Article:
Tuesday, April 25, 2006


How Kiki Got Her Strength Back

“When your chosen pursuit and your ability to achieve it – no matter how small or insignificant both might be – are matched exactly, are fitting… [this] is when we become truly human, fully ourselves, beautiful” (214). Throughout On Beauty, many of the characters struggle to find what their role is. They often end up playing the role of someone they think they should be. Zora plays up being a debating academic, Jerome is the religious intellect, Levi is searching to find his place among all the intellectuals in his family, and Howard is the typical middle-aged man going through a mid-life crisis. Kiki, however, does not appear to have such a clear cut role. Although she is depicted as the “strong black woman”, various parts of the novel, particularly the ending, seem to contradict this. Throughout the novel, Kiki is torn between her love for Howard and her family, and doing what is best for her. She struggles to find her true “pursuit” in life, and whether or not she has the ability to achieve it.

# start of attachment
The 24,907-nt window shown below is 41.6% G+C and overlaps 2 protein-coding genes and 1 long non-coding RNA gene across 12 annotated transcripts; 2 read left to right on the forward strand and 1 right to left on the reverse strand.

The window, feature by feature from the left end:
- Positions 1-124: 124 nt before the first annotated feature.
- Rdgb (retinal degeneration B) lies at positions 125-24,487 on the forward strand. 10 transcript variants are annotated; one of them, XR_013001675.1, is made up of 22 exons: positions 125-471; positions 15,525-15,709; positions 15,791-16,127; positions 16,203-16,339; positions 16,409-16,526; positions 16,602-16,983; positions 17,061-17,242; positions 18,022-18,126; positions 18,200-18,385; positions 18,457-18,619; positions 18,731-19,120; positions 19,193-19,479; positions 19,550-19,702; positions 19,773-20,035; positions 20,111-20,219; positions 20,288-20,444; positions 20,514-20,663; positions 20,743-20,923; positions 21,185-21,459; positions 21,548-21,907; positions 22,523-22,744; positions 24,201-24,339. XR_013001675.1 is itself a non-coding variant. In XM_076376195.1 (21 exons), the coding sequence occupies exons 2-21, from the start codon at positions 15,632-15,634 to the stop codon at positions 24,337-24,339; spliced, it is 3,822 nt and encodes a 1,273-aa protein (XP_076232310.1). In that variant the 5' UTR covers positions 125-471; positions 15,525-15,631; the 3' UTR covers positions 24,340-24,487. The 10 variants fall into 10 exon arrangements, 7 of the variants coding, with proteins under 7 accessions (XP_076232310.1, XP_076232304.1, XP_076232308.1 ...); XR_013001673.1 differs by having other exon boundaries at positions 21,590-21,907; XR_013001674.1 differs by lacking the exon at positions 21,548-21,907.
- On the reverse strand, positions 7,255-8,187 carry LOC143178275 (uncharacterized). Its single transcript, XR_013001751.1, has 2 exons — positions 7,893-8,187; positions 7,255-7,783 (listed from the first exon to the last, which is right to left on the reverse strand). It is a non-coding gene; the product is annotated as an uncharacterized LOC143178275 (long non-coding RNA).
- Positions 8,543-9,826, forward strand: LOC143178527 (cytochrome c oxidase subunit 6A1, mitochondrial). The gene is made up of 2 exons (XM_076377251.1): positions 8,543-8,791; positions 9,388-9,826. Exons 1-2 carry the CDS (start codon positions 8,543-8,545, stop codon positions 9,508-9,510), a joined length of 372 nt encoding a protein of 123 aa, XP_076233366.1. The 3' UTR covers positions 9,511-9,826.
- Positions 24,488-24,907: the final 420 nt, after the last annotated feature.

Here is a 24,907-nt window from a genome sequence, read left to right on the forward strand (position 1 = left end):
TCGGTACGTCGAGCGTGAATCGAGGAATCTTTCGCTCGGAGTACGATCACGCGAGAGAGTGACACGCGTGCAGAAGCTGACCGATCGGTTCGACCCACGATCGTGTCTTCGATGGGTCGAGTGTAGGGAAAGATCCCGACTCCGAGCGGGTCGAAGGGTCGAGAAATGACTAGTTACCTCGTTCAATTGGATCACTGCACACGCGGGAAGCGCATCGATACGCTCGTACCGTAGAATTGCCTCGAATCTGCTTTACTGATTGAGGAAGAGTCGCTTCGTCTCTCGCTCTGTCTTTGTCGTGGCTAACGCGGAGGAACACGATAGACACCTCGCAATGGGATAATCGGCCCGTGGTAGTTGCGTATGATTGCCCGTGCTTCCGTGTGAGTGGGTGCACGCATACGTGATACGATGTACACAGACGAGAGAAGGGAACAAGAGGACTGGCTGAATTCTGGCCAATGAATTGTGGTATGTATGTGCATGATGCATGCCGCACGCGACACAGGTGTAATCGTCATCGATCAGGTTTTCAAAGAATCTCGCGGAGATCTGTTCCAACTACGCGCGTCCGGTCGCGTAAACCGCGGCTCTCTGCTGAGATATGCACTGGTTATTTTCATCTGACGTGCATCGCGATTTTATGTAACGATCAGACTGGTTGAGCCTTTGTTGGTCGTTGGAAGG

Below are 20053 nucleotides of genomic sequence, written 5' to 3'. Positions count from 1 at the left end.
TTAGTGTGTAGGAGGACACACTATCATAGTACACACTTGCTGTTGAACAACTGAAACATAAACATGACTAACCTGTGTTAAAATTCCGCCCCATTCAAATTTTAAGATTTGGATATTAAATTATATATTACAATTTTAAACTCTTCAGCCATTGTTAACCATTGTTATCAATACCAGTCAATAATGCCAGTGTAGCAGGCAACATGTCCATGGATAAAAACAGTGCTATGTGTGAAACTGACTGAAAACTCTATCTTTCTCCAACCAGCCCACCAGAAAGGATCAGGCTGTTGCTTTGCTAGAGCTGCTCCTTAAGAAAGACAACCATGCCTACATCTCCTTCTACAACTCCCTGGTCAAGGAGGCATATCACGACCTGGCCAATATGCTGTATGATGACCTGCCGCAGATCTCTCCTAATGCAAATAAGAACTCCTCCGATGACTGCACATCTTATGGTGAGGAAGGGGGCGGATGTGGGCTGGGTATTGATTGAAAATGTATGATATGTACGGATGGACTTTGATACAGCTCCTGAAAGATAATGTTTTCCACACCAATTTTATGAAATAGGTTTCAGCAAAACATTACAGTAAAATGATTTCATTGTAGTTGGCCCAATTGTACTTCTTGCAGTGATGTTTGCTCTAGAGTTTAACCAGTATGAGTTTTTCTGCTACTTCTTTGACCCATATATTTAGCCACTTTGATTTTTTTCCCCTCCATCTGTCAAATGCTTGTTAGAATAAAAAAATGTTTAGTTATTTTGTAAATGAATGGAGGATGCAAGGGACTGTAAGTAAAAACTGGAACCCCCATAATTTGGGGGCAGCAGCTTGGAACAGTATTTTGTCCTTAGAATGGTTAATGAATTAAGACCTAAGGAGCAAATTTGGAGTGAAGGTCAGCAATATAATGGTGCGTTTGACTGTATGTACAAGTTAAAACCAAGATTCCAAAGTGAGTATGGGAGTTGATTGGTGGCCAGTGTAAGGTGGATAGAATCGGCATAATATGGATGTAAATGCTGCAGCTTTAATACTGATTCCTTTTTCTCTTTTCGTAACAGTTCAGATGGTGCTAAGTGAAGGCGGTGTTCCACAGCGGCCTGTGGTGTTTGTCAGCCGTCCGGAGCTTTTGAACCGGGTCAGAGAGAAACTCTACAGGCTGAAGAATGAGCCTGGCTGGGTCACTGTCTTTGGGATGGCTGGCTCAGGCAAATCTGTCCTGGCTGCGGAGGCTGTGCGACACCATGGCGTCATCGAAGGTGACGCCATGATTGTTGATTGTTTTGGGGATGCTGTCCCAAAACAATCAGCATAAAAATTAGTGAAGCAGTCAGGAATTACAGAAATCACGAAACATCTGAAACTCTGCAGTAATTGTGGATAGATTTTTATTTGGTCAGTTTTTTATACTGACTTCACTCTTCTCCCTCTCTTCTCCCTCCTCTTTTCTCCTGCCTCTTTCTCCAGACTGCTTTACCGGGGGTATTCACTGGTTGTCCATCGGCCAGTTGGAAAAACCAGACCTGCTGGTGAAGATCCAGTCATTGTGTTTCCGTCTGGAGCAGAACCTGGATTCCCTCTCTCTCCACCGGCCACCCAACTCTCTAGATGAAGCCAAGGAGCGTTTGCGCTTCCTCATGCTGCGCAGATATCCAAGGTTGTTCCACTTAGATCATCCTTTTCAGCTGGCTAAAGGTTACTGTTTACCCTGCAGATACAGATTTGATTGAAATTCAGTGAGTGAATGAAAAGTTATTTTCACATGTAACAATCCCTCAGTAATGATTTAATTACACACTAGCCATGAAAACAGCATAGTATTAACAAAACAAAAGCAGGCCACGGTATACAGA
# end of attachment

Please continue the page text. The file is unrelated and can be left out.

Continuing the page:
The first instance where Kiki’s role is challenged is when she finds out about Howard’s affair with Claire. After this, Kiki attempts to “understand what [her] life’s been for…and what it will be for” (175), because up until then, all she had ever known was the life she had with him. Suddenly, she found herself “alone in this sea of white” (206). What is surprising is that Kiki doesn’t handle the situation the way in which a strong woman like her would have been expected to. She did not kick Howard out, leave him, divorce him, etc. She stayed with him, determined to work things out, despite his affair with a close family friend. At least after the Victoria affair she left him; but she also left the house and her kids. She did not make him leave. I was expecting Kiki to kick Howard out, take him to court, and drain him for all he’s worth; I would have expected her to show she was stronger and can stand up for what she deserves. She does not deserve a man who is going to cheat on her twice and lie about it. Like she says to Howard, “I want to be with somebody who can still see me in here…And I don’t want to be resented or despised for changing….I’d rather be alone. I don’t want someone to have contempt for who I’ve become” (398). So Kiki says she would rather be alone than with someone who resents her, yet she remains with Howard, who cheated on her with women who were younger and slimmer, almost symbolic of how Kiki once looked.